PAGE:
Filed under antifeminism, feminism, gender roles, misandry, misogyny, privilege, sexism, Uncategorized

Men Hunt and Women Fish

hunting and fishing

There’s a lot of debate and moralizing about modern sexual interaction, including but not limited to the acceptability of catcalling and other compliments in public spaces, what constitutes creepy behaviour or harassment, and who has the most power in the sexual marketplace.  There seem to be a great deal of misunderstanding and miscommunication between men and women regarding these kinds of questions (and many others), and it all seems to center around the differing experiences men and women have within the sexual dynamic: men hunt and women fish.

What I mean by this is that, in heterosexual situations (generally speaking), when a man finds a woman attractive, he actively pursues her.  He approaches her, chats her up, tries to find topics to discuss with her, asks for her number, and other active, planned methods of initiating the dating process.  Men hunt.

Meanwhile, when a woman finds a man attractive, she dresses up nicely, behaves in a more friendly way when he’s around, and makes herself look as appealing as possible.  She puts out the signal that she’s available and interested, but passively, and she waits for him to come to her. Women fish.

To be clear, despite existing connotations, when I use these terms, they’re not meant to imply any kind of inherent predatory behaviour.  Hunting and fishing are both strategies which can include predation, but most people don’t prey on others.  For the purposes of this essay, assume that these are value-neutral terms.

In any case, this male hunter/female fisher dynamic is an interesting one, because of how it contrasts with the majority of the animal kingdom, where it’s typically males with the brightly coloured plumage doing a mating dance to attract attention until a desirable female approaches.  But in the human species, it is females who wear the bright colours and dance to attract attention, and the males who approach them.  In both cases, however, the females select the males.

This is generally accepted to be the result of the disparity in risk that either sex takes on in the reproductive process: a male can reproduce nearly as often as he wants without expending many resources or risking harm to himself, whereas a female can only reproduce (in the case of humans) a little more than once a year, and must accept risk to her health, great expenditure of bodily resources, and meaningful vulnerability for extended time in order to do it.  For these reasons, the female of many species is necessarily more selective than the male when choosing a mate, in order to ensure that when she does take on that risk she minimizes her odds of harm to her health in the process and produces a child that is healthy and successful.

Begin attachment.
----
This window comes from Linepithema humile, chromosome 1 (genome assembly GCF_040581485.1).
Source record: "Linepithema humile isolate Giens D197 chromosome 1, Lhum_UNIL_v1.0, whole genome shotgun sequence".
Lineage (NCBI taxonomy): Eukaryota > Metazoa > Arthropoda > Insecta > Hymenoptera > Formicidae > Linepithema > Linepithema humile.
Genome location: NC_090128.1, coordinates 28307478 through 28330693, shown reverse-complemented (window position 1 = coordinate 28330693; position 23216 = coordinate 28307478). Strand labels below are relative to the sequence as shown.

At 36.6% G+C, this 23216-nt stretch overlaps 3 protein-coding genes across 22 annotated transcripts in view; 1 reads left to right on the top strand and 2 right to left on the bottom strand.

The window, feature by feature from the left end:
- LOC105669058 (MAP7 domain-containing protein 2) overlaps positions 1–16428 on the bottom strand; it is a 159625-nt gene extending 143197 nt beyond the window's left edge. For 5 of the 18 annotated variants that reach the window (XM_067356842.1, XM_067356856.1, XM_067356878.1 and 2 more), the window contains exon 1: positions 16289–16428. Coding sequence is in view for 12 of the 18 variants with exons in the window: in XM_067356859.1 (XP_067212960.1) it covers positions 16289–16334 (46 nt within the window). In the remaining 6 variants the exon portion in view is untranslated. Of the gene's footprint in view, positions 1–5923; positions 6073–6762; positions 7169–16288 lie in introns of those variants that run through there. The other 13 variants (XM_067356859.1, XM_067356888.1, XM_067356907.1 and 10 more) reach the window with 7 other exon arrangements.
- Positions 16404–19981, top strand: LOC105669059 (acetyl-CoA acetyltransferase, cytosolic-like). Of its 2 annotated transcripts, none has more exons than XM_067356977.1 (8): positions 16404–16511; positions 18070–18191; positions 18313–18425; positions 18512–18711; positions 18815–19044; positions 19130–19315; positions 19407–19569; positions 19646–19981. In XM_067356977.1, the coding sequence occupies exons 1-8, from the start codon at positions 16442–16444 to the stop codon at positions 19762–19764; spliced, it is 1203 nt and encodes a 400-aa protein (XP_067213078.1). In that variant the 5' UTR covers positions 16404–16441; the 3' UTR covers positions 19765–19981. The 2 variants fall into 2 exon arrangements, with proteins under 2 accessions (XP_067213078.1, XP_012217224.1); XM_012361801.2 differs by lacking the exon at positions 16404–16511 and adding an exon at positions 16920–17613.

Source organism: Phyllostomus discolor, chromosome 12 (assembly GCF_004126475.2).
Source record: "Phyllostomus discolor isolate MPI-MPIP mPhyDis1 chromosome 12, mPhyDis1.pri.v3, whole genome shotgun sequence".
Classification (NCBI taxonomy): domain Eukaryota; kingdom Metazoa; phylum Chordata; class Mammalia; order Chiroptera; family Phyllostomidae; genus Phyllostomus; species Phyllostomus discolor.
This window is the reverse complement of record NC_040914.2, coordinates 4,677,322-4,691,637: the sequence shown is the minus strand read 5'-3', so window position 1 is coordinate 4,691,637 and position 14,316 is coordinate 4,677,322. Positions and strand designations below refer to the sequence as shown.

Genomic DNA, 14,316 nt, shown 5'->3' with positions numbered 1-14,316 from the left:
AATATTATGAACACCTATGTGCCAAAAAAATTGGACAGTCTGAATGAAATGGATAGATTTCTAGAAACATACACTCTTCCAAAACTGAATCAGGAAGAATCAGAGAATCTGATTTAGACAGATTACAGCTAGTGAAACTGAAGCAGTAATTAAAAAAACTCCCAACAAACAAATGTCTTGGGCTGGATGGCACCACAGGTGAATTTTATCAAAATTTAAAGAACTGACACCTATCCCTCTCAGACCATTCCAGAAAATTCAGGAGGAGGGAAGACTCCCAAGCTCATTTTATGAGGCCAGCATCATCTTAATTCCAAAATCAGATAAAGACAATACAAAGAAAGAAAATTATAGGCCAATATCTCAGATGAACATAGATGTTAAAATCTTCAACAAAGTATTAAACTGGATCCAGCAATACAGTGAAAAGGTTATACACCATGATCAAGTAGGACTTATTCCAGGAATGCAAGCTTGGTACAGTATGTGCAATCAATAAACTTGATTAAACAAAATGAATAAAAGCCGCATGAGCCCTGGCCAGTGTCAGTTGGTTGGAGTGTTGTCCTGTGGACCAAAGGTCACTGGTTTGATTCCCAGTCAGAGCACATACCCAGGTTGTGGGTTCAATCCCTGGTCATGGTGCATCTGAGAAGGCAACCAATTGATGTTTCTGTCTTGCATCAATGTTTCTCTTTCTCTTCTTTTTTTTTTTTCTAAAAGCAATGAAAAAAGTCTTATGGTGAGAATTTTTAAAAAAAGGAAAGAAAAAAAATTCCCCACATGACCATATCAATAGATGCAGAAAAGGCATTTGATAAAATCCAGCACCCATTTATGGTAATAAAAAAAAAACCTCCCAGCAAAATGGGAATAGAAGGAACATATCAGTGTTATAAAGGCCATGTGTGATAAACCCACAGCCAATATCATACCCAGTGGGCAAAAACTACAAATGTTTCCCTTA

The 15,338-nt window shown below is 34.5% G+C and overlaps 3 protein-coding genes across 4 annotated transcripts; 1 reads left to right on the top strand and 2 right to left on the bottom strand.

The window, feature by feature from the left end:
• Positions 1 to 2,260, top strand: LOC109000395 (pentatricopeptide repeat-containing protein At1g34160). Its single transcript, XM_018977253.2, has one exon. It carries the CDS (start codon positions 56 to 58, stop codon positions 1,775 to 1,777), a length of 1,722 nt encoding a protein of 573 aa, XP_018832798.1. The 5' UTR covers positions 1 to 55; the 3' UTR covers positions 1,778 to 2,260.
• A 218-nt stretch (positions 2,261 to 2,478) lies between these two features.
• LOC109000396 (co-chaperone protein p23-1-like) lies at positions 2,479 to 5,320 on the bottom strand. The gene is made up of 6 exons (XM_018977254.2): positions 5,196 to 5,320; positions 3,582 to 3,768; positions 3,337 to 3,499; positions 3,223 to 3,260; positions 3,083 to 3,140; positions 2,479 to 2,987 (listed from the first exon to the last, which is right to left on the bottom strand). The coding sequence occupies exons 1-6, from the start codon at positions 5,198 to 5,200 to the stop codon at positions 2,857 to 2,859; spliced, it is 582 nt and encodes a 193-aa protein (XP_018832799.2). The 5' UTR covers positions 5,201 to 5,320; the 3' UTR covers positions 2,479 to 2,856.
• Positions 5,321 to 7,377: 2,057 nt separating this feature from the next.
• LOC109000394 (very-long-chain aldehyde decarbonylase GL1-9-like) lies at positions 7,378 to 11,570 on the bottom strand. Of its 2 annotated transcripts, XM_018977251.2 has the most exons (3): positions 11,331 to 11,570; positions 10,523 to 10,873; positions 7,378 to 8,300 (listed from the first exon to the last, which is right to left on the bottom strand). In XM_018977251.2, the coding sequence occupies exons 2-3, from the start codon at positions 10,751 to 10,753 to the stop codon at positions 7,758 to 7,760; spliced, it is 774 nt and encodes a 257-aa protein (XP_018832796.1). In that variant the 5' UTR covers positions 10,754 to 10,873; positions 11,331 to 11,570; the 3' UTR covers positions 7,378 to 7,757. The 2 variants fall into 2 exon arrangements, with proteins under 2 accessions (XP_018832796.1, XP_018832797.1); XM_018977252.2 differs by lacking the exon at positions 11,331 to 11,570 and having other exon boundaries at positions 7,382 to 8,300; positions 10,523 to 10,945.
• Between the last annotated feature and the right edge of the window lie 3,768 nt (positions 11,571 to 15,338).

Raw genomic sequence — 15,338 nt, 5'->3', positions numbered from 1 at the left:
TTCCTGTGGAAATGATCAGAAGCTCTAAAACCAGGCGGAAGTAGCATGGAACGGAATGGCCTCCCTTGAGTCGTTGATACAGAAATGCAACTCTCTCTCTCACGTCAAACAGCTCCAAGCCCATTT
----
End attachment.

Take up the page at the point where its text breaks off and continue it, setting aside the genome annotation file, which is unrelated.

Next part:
I’m not usually that interested in evolutionary psychology as an explanation of human choices (as a broad theory, I find it leaves little room for basic agency).  Indeed, in previous articles I made it clear that, for the most part, I see gender as a combination of roles that were necessary only in the pre-industrial world, and purely constructed cultural norms that sprung up around them, but for better or worse, this risk disparity does appear to inform a lot of behaviours, both in the animal world and the human one, even though modern technology has more or less mitigated the risk disparity for humans (and in may cases reversed it).  Hunting and fishing may have evolutionary roots and be chosen in a somewhat unconscious way by those who follow gender roles without examining them, but they are choices, and those choices have consequences.


Like any human dynamic, the “hunting and fishing” relationship comes with pros and cons for all.  The pros for women include the following:

  • A fisher’s experience in the sexual marketplace is one of constant validation.  Men must approach her in order to win her attention, and they must do so often and with many women in order to have a chance of success, so (especially if she’s conventionally attractive), she will be constantly approached.  This means that the average woman will receive regular compliments, appeals to her interest, offers of free drinks, and other forms of validation that keep her feeling attractive and appreciated.  On dates, men will try to impress her with creativity and knowledge of her interests, pay for her drinks and meals, and do their best to charm her so that she chooses them.